Let’s use “unemployment” only to refer to not having a job. To have a job is to trade your time and effort for money. If you don’t need the money a job would provide, there’s nothing wrong with being unemployed; however, if you need the money, being unemployed can be very stressful.
Since it’s possible to own your own job, this yields five categories:
(1) You want to be employed because you need the money, but you are unemployed.
(2) You are employed because you need the money, and you own your own job.
(3) You are employed because you need the money, and someone else owns your job.
(4) You are employed even though you don’t need the money.
(5) You don’t want to be employed, and you don’t need the money.
Most employees are in category 3; most people have jobs because they need them and they work for someone else. (Though I intend to discuss it in another post, the difference between categories 2 and 3 isn’t important for this post.)
Distinguish the idea of employment from the idea of working. It’s good to work; it’s practically impossible to have high-self esteem without being productive and doing good work. It’s good to work for the well-being of others; it’s how sages live. There’s no serious issue about that.
There is, on the other hand, a serious issue about whether or not it’s good to be employed. If you have a job, there may be many days when you wish you could do something else instead of having to go to work at your job! (I challenge you to talk to any employee you want and to find one who doesn’t recognize this.)
Of course, the benefits of having a job are good. There’s nothing wrong with money, prestige, having a sense of purpose or identity, and other goods that can come from having a job. There are, though, usually other ways to get those benefits without having to work at a job. Furthermore, every job has its downside as well.
Which category listed above would it be best for you to be in? Since being in one category isn’t necessarily better than being in another category, it’s not obvious.
Still, not needing the money, being in either category 4 or 5, seems to me to be the best. Why? Because you can still be employed and not need to be employed. If you are employed, it’s better not to need to be employed than to need to be employed. You can still enjoy the benefits of being employed even if you don’t need the financial benefit of being employed. If you don’t need your pay, give it to your favorite charity!
Again, I don’t think there’s a serious issue about that. Who wouldn’t prefer the freedom of being able not to be employed to the slavery of having to be employed?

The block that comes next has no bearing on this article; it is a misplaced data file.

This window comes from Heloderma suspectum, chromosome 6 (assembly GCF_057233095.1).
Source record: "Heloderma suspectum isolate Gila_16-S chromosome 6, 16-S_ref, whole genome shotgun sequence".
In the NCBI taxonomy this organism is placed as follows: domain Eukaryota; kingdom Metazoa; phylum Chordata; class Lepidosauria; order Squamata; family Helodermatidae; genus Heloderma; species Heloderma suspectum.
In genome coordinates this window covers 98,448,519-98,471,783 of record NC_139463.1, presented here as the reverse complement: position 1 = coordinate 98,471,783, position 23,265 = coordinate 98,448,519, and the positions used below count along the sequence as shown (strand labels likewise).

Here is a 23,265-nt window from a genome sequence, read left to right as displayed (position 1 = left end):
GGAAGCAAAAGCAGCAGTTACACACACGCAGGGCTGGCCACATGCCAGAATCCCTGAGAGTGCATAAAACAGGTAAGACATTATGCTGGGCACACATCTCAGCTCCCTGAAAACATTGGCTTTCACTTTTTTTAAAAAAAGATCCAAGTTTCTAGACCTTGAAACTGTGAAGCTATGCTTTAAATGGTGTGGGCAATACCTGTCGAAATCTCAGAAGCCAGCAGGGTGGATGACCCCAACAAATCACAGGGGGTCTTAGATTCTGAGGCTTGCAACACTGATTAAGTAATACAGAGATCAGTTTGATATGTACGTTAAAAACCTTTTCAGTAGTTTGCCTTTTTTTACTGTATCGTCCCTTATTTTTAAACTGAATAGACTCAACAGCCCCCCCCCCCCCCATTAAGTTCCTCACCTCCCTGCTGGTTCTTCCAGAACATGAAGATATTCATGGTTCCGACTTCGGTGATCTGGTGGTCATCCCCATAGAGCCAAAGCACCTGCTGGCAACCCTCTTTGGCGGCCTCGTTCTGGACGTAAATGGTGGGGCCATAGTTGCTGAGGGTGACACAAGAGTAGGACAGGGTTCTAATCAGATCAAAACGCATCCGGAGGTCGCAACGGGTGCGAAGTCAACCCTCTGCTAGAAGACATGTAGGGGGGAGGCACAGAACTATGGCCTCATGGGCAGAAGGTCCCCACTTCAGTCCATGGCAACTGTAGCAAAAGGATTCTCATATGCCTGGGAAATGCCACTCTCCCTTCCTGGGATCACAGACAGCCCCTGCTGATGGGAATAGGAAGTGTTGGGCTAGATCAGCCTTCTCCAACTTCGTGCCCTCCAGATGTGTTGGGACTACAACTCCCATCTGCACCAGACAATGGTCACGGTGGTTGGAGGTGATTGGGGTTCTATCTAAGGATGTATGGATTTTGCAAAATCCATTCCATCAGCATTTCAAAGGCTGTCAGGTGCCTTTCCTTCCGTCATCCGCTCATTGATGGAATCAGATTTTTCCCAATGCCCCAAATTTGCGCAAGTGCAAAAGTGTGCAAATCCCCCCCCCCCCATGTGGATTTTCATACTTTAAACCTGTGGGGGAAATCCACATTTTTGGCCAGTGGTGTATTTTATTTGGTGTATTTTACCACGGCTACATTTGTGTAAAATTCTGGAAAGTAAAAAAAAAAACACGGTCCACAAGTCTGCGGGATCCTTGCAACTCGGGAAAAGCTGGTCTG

There are, though, people who lie to themselves about that. If you have to be in category 2 or 3, then you might think that you would stay there even if you became financially independent. The only test that counts is to see what you actually do if you became financially independent. In fact, many people who are financially independent are not employed.
This doesn’t mean that they don’t work! Many do.
It’s natural to want to do your best at something that really resonates with you. What would you spent a lot of time and effort doing if you had the chance? Would you write poems, novels, or movie scripts? Would you be an inventor? Would you work in a lab investigating diseases? Would you teach the illiterate how to read? Would you care for endangered species? Would you do archaeology to try to understand the rise and fall of ancient civilizations? Would you master a musical instrument? Would you retire from the world and spend your days practicing spiritually to unite with the Divine?
It would be good to have the freedom to spend as much time doing what you really want to do, wouldn’t it? You know how to recognize such work because it is wholly absorbing. When you have found your niche and are working in it, you are focused solely on what you are doing. You lose time consciousness—and awareness of your surroundings. You actually lose self-consciousness. That’s living well!
Of course, if you are able to find employment to follow your passion, terrific! (In a sense, that’s the good fortune I had for 32 years as a philosophy professor. It was sometimes hard to believe that someone would actually pay me to help others think better about living well!)
If you are unable to find such employment, might it be worth it to set yourself up in the fourth or fifth category? There’s no way to tell; there’s no knowledge of whether or not it would be the right course for you to pursue. What I’m suggesting is only that you consider it seriously.